On This Day

stone of scone, stone of destiny, stone of scone westminster, westminster coronation chair
Jacqueline Arzt/AP
The Stone of Scone lies beneath the
Coronation Chair in Westminster Abbey.

On This Day: Stone of Scone Found in Arbroath Abbey

April 11, 2011 05:00 AM
by Denis Cummings
On April 11, 1951, the Stone of Scone, upon which Scottish monarchs were traditionally crowned, was found on the site of the altar of Arbroath Abbey. It had been taken from Westminster Abbey by Scottish nationalist students.

Scottish Nationalists Reclaim Stone of Destiny

The Stone of Scone, or the Stone of Destiny, was used in the coronation of Scottish monarchs since the 9th century. In 1296 it was taken by English King Edward I during war with the Scots. For the next 654 years, it remained in London, serving as the coronation stone for British kings and queens.

On Christmas Eve 1950, a group of four Scottish nationalist students reclaimed the stone for Scotland by breaking into Westminster Abbey and stealing it. In doing so, however, they cracked the stone in two.

“I seized one of the iron rings, and pulled strongly. It came easily—too easily for its weight, and I felt something uncanny had happened,” described Ian Hamilton, one of the four students, in “No Stone Unturned.” “‘Stop!’ I said and shone my torch. I shall not forget what the faint light revealed, for I had pulled a section of the Stone away from the main part, and it lay in terrifying separation from its parent.”

The following day, the stone was discovered missing. Authorities found “absolutely no trace” of it, though it was “taken for granted that the stone has been stolen by Scottish Nationalists,” wrote The Guardian.

The students brought the stone to Arbroath Abbey, where the Declaration of Arbroath—which pronounced Scottish independence from England—was drafted in 1320. The stone was left with two unsigned letters, one addressed to the King of England.

It reasoned that the stone belonged to Scotland and that by “removing the Stone of Destiny they were restoring to the people of Scotland the most ancient and most honourable part of the Scottish regalia.”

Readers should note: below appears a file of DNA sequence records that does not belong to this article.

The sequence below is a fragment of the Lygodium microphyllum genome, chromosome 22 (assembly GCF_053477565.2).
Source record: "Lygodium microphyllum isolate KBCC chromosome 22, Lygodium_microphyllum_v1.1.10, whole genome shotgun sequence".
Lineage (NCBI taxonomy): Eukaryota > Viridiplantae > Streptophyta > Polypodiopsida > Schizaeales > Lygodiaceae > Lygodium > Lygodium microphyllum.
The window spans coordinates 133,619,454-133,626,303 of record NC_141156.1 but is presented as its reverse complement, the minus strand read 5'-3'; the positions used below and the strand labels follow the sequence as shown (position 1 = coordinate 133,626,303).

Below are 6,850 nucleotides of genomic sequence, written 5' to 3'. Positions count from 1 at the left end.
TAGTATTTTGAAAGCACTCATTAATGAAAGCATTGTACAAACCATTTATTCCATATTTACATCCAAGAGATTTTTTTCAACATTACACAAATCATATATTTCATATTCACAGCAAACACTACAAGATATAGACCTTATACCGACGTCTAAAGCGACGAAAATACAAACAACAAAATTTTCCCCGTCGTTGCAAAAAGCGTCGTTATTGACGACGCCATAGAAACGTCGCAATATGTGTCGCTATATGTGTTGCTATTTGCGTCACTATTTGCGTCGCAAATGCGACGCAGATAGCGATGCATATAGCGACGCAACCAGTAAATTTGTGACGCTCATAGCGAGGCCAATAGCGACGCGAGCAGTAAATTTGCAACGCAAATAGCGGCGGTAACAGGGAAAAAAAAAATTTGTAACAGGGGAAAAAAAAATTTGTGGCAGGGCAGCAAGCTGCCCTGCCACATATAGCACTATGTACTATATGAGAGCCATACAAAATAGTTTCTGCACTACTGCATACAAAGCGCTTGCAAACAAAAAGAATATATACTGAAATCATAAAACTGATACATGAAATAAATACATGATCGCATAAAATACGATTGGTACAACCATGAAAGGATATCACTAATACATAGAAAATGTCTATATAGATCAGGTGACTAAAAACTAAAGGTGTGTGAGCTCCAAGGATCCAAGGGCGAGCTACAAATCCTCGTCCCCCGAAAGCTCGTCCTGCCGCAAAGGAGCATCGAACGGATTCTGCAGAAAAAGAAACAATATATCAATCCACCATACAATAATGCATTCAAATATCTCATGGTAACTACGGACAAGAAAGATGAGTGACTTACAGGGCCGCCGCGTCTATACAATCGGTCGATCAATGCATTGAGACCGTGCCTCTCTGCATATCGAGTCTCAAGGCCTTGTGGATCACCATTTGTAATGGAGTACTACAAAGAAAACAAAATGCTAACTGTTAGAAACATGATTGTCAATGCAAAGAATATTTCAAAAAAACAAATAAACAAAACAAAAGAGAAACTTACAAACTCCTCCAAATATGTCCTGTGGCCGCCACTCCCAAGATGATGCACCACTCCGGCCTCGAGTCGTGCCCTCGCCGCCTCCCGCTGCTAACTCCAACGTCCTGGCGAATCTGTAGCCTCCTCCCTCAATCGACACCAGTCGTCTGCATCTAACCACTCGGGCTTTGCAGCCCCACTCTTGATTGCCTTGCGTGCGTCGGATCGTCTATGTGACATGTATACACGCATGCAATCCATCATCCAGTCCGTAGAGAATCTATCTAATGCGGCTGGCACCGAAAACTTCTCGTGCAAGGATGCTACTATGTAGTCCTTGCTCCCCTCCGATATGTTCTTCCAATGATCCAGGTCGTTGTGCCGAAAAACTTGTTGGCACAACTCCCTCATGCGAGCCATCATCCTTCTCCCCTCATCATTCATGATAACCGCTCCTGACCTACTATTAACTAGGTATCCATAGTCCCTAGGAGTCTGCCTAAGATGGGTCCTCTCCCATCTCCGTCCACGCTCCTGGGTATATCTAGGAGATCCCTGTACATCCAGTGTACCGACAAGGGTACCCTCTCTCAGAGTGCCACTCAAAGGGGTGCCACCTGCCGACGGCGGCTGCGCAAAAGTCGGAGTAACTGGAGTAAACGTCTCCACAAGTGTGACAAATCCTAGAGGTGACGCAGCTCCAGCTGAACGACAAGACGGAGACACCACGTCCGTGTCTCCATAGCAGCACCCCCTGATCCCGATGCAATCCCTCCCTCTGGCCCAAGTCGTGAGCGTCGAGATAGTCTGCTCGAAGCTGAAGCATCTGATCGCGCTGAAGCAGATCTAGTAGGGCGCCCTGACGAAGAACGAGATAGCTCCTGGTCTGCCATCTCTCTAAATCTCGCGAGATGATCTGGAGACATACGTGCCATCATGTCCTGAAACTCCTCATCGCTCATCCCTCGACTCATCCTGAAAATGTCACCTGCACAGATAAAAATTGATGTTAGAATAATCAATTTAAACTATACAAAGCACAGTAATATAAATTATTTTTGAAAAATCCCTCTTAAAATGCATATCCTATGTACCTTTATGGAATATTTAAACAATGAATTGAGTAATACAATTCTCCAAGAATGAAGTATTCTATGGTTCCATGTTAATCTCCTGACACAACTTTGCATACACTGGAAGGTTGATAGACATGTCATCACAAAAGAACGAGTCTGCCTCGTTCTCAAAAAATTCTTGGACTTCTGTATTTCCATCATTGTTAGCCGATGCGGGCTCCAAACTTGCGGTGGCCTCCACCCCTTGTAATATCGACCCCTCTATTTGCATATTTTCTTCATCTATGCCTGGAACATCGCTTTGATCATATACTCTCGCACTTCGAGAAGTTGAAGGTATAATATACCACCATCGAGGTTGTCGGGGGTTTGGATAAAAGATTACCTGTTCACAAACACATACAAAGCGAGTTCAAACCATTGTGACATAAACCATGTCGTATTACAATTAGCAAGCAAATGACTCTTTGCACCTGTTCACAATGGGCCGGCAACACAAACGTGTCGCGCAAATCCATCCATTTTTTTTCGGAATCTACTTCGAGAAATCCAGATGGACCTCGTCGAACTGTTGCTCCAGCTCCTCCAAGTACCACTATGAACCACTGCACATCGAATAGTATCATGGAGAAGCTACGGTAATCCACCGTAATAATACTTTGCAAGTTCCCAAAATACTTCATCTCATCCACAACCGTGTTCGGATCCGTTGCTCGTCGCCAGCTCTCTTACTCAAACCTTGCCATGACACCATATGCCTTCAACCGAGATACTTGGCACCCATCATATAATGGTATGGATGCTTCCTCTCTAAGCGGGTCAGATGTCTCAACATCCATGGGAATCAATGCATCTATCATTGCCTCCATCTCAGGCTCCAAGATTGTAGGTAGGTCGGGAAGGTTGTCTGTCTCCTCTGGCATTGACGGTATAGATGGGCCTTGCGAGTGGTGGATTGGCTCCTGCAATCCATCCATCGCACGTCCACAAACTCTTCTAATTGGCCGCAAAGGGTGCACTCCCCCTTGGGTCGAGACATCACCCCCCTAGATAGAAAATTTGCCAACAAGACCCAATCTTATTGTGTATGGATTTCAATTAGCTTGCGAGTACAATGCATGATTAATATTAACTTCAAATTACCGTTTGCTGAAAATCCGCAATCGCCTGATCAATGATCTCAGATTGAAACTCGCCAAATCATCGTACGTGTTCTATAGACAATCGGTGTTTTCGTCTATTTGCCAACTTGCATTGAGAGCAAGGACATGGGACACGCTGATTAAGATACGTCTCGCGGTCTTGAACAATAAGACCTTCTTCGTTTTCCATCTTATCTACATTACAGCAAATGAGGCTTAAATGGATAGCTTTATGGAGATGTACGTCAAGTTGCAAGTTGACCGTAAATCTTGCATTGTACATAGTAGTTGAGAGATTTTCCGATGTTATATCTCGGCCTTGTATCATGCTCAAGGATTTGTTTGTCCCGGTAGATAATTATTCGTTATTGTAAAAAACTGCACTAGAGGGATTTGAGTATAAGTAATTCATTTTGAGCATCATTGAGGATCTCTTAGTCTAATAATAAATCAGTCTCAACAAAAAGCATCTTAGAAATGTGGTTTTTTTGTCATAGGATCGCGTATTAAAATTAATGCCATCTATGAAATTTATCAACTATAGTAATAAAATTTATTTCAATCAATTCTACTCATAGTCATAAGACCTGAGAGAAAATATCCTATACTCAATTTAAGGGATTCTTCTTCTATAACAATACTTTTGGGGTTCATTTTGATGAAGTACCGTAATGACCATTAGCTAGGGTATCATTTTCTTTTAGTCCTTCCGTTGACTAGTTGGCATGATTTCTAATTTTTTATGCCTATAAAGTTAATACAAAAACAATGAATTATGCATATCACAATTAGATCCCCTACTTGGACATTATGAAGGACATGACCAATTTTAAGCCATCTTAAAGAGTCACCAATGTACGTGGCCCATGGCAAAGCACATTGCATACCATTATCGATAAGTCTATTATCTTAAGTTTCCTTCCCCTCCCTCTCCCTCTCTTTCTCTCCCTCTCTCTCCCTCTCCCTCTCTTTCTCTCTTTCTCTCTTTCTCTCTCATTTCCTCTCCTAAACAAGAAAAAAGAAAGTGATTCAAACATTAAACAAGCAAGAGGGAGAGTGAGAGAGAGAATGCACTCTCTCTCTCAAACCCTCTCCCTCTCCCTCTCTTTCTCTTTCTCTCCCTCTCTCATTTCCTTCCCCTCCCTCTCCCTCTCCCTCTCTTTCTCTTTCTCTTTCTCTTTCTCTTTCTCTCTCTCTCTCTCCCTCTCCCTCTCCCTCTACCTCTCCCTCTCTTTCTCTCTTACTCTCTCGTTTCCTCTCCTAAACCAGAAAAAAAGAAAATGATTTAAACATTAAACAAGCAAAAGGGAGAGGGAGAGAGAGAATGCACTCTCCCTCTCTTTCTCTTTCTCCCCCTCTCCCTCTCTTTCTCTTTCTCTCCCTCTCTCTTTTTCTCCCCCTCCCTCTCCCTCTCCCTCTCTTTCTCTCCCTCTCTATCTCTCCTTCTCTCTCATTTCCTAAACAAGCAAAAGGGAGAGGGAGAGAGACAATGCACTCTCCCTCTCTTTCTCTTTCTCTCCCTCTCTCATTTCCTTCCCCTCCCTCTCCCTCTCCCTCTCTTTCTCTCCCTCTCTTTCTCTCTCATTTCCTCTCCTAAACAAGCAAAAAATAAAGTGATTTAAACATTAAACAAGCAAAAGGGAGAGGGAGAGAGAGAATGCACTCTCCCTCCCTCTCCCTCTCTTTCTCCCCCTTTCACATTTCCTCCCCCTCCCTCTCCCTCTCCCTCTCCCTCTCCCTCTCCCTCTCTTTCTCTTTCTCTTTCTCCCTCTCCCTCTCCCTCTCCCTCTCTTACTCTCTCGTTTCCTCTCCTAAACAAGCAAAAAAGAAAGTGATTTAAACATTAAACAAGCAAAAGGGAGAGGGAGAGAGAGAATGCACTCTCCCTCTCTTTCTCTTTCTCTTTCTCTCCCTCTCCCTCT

The Abbey’s custodian alerted authorities to the whereabouts of the stone and it was taken back to Westminster Abbey.

Stone Returned to Scotland

In 1996, 700 years after it was taken by Edward I, England agreed to return the Stone of Scone to Scotland. On St. Andrew’s day, a Scottish holiday, the stone was brought to Edinburgh and installed at Edinburgh Castle.

Historical Context: The Stone of Scone and Arbroath

Stone of Scone
The Stone of Scone has been used in coronation ceremonies since Kenneth Mac Alpin became the first King of Scots in 847. The stone’s origins are mysterious; it has been reputed to be the pillow of the Bible’s Jacob or blessed by St. Patrick, among other legends.

After the stone was returned to Westminster Abbey, rumors arose that it was actually a copy and the real stone remained somewhere in Arbroath. Furthermore, some scholars believe that the stone never left Scotland in the first place, which is why the Scots didn’t insist on its return in the Treaty of Northampton. Due to its age and tumultuous history, it is almost impossible to know with certainty where the genuine stone lies today.

Arbroath Abbey

The Arbroath Abbey dates back to the 12th century, when it was founded by William I, King of Scots. The church ceased to be used following the Scottish Reformation in 1560 and fell into ruin.

Declaration of Arbroath
The Declaration of Arbroath was a letter to the Pope, most likely written by Bernard of Kilwinning, Abbot of Arbroath. Signed by Scottish nobles, it declared Scottish independence from England.

Reference: Viewing the Stone of Scone


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